Lightroom: Can you still use Lightroom 6 stand alone and Lightroom Classic?

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  • Updated 3 weeks ago
  • (Edited)
Just wondering if I can still use my LR 6 stand alone version as well as Lr classic CC
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Jim Pool

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Posted 1 month ago

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Jeffrey Tranberry, Sr. Product Manager, Digital Imaging

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Not at the same time on the same catalog. Once you convert a catalog to the newer version, you can't open it in a prior version.
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dmeephd

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Presets from the new version won't work on the old standalone version, so keep your original presets separate from LR Classic CC—most 3rd party presets are still written in the original format and converted (with the original kept intact) to xmp for use in LR C CC.

Jeff is correct regarding the catalog.  What he isn't being fullsome in his response is that basically, once you convert your LR 6 catalog to the new database version, and add to it in LR C CC, you just become a thrall to Adobe.  You cannot go backward unless you start over with the old catalog in LR 6 and reimport and reprocess all the new images.

In short, it's a one-way path to doing it Adobe's way and not yours.
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Laura Shoe, Champion

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That's not really the case, @dmeephd - if someone wants to revert to Lightroom 6 they can save their photos' metadata to the files (Library>Metadata>Save Metadata to Files / Cmd or Ctl-S) and then import them into LR 6. All editing is carried over except editing using Classic CC 7 and 8 new features. Keywording, stars, flags, and other metadata are carried over as well -  the only things that aren't are pick/reject flags, step-by-step edit history, presence in collections, virtual copies.
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dmeephd

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Agreed Laura, but don't you think that's a lot to lose in the process?  I do.  Given the editing changes in LR 7 and LR 8, and the volume of images some of us have, it would be like going back to the days of the horsedrawn carriage after experiencing motorcars.

No thank you.  Adobe essentially closed that path backwards.  Possibly with intent, probably with malice, defintely with greed.
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Johan Elzenga, Champion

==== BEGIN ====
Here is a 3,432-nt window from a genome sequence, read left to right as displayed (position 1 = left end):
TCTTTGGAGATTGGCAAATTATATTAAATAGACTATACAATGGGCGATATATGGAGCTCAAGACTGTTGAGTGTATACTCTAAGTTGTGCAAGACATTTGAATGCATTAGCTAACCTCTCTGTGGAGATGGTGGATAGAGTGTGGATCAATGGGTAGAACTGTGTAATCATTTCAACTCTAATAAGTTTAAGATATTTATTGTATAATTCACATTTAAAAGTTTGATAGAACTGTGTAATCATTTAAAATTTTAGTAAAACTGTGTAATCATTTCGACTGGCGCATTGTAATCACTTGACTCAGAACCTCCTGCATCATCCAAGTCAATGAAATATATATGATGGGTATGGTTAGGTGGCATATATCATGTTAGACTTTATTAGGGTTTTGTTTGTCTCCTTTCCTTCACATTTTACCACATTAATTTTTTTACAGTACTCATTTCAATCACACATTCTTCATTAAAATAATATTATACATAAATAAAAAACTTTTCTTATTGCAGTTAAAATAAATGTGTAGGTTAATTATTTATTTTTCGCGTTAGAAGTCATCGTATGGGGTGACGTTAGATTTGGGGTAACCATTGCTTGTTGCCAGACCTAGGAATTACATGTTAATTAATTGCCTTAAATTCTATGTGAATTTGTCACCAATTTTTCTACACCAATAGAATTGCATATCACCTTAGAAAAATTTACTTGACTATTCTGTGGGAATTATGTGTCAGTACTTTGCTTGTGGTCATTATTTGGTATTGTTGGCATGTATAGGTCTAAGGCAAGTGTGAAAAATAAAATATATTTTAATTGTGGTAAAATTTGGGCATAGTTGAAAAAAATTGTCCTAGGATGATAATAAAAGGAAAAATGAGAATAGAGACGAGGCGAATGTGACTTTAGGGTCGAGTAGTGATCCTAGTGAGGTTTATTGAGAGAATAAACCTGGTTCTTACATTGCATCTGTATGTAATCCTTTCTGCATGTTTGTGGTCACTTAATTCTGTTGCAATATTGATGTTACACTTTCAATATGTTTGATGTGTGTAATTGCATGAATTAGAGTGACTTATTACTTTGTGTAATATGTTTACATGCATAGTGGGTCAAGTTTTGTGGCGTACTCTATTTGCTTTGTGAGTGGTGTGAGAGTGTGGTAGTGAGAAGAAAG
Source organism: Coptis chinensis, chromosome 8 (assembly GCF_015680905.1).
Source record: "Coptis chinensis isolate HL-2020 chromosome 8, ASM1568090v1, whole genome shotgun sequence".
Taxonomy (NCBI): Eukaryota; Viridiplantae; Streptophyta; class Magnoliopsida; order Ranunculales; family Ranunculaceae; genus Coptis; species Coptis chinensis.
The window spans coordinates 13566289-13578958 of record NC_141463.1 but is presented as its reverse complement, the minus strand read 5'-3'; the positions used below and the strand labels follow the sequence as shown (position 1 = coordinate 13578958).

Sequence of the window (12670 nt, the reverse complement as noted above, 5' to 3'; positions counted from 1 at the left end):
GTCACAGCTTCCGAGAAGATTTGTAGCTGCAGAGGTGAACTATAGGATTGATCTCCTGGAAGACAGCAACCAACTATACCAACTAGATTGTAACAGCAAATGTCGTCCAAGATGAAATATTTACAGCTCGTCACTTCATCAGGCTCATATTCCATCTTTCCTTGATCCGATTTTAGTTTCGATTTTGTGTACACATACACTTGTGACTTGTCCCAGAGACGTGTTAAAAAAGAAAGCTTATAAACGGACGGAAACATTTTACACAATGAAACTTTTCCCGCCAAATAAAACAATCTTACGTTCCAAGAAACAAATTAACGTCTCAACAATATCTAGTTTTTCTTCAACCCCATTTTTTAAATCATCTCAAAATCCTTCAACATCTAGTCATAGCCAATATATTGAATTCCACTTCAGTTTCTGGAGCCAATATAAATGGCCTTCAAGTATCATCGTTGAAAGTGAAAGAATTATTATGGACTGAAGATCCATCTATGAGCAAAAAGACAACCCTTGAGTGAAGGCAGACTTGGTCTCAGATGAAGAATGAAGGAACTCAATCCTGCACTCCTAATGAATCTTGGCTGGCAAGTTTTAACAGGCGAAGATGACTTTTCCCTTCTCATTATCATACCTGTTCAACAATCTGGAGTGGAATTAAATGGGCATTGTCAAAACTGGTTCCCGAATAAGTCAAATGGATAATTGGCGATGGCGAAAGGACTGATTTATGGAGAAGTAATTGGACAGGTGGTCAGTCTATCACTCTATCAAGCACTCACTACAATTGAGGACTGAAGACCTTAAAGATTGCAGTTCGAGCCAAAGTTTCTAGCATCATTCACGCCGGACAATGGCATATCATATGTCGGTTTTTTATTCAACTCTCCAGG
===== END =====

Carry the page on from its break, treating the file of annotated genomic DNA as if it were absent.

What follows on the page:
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First of all that is not true. Yes, you lose a few new things like Range Mask, but not that much. Secondly, it makes all the sense in the world that if you downgrade to a previous product, you lose the improvements of the current product. That is not only true with Adobe software, it's true with any software. Older and no longer supported software will obviously be incompatible with features that were introduced after that software was fased out. By giving you the XMP option, and by giving you the free of charge DNG Converter, Adobe is doing much more for people using obsolete versions than many other software companies do.
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Johan Elzenga, Champion

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Every version of Lightroom has been unable to save/export a catalog in a previous format. Even Lightroom 2 could not save a Lightroom 1 catalog. This has nothing to do with the subscription model.
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dmeephd

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"...a few things like Range Mask, but not that much."   Really?  How about ..."pick/reject flags, step-by-step edit history, presence in collections, virtual copies."

Granted, improvements to a current product will iccur issues of backwards compatability.  However, these so-called imporovements to Lightroom were secondary to their primary goal; that is, to move the user base from a perpetual license model to a subscription-based model and therein lies the trap.  Once you move forward, it is difficult to go back, and when Adobe drops the perpetual license scheme—oh, damn, they already did that, didn't they?—the user base is screwed.

There is absolutely no agrument whcih can be made that the current "improvements" to Lightroom could not have been made to a version in the perpetual license model.  And that simple fact makes the lack of backward compatability all the more insidious in this case.
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Todd Shaner, Champion

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This isn't relevant to the original post.Please reference the conversation below and add your comments there concerning the perpetual license product. Thank you.

https://feedback.photoshop.com/photoshop_family/topics/there-needs-to-be-a-lightroom-perpetual-license-option-for-enthusiast-photographers
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